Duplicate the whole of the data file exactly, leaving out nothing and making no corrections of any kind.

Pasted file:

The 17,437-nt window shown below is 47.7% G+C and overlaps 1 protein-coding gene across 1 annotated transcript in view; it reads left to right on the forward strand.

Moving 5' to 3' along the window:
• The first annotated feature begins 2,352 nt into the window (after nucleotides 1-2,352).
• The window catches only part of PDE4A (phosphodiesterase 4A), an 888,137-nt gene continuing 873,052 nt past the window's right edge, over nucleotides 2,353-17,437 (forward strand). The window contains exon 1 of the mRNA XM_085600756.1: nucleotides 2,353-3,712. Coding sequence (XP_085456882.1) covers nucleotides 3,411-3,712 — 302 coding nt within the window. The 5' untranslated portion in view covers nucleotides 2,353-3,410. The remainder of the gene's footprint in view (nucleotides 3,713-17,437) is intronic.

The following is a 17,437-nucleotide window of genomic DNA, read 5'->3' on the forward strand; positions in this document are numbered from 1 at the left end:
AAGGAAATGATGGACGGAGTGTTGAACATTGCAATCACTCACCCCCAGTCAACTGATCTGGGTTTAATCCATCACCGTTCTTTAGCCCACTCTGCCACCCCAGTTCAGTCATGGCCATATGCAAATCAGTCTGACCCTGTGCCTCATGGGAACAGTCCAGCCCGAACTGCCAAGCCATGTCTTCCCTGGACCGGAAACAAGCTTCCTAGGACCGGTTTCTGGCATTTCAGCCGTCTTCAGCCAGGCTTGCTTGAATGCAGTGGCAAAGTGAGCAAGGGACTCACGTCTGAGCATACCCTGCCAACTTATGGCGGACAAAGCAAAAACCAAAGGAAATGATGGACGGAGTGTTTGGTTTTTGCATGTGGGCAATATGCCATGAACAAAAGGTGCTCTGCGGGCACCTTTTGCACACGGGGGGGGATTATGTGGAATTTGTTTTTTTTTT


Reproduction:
The 17,437-nt window shown below is 47.7% G+C and overlaps 1 protein-coding gene across 1 annotated transcript in view; it reads left to right on the forward strand.

Moving 5' to 3' along the window:
• The first annotated feature begins 2,352 nt into the window (after nucleotides 1-2,352).
• The window catches only part of PDE4A (phosphodiesterase 4A), an 888,137-nt gene continuing 873,052 nt past the window's right edge, over nucleotides 2,353-17,437 (forward strand). The window contains exon 1 of the mRNA XM_085600756.1: nucleotides 2,353-3,712. Coding sequence (XP_085456882.1) covers nucleotides 3,411-3,712 — 302 coding nt within the window. The 5' untranslated portion in view covers nucleotides 2,353-3,410. The remainder of the gene's footprint in view (nucleotides 3,713-17,437) is intronic.

The following is a 17,437-nucleotide window of genomic DNA, read 5'->3' on the forward strand; positions in this document are numbered from 1 at the left end:
AAGGAAATGATGGACGGAGTGTTGAACATTGCAATCACTCACCCCCAGTCAACTGATCTGGGTTTAATCCATCACCGTTCTTTAGCCCACTCTGCCACCCCAGTTCAGTCATGGCCATATGCAAATCAGTCTGACCCTGTGCCTCATGGGAACAGTCCAGCCCGAACTGCCAAGCCATGTCTTCCCTGGACCGGAAACAAGCTTCCTAGGACCGGTTTCTGGCATTTCAGCCGTCTTCAGCCAGGCTTGCTTGAATGCAGTGGCAAAGTGAGCAAGGGACTCACGTCTGAGCATACCCTGCCAACTTATGGCGGACAAAGCAAAAACCAAAGGAAATGATGGACGGAGTGTTTGGTTTTTGCATGTGGGCAATATGCCATGAACAAAAGGTGCTCTGCGGGCACCTTTTGCACACGGGGGGGGATTATGTGGAATTTGTTTTTTTTTT